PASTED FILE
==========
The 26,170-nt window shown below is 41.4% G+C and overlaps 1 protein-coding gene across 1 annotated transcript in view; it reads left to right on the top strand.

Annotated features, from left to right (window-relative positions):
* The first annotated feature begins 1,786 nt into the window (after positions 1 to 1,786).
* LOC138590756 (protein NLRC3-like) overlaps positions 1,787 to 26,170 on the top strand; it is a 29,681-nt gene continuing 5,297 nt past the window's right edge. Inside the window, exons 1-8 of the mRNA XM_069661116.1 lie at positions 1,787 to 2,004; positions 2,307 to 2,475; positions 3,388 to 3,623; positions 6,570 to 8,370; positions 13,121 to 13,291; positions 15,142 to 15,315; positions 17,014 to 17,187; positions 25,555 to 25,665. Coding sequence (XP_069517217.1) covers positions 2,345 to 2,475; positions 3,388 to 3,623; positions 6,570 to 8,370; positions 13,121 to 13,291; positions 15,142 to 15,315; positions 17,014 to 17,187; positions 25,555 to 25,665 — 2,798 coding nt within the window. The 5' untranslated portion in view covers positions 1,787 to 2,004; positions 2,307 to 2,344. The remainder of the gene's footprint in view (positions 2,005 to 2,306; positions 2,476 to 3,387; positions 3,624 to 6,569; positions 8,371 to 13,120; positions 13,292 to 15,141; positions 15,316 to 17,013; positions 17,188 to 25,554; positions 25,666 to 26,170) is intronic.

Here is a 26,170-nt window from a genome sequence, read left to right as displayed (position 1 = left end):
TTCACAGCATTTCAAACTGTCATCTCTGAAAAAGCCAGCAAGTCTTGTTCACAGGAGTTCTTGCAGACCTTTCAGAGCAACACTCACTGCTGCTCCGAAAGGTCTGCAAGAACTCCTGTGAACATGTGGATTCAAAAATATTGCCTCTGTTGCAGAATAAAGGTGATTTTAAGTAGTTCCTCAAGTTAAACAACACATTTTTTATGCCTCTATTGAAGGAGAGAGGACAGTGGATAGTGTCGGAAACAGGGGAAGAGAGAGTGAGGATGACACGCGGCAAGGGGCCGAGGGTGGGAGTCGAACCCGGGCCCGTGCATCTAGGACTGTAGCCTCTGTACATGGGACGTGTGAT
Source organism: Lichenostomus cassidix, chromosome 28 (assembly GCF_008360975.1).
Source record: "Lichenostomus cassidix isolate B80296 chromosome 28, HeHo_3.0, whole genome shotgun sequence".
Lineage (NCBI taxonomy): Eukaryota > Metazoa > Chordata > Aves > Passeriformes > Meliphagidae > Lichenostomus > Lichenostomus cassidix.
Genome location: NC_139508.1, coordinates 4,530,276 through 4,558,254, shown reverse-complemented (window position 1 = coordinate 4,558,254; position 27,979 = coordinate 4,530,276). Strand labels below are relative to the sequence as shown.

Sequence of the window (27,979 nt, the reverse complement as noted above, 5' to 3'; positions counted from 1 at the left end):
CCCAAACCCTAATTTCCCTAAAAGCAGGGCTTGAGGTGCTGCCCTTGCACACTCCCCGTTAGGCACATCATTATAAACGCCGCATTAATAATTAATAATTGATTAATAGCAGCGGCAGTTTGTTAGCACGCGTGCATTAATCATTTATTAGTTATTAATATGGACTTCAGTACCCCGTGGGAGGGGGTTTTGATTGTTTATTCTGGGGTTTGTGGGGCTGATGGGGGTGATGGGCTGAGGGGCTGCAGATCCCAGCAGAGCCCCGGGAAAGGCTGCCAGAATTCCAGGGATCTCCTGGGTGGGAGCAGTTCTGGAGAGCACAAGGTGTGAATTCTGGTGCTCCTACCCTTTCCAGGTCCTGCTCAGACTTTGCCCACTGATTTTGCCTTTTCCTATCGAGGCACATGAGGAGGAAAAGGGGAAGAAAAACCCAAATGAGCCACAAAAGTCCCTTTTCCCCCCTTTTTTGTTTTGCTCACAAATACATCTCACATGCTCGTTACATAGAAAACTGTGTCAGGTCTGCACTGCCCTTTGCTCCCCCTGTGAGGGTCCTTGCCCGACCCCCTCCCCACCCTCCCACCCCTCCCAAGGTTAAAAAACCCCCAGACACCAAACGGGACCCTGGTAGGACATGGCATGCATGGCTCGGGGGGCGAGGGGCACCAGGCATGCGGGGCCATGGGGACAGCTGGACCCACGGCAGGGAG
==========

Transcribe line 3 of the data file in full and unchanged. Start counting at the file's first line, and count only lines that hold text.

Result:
* The first annotated feature begins 1,786 nt into the window (after positions 1 to 1,786).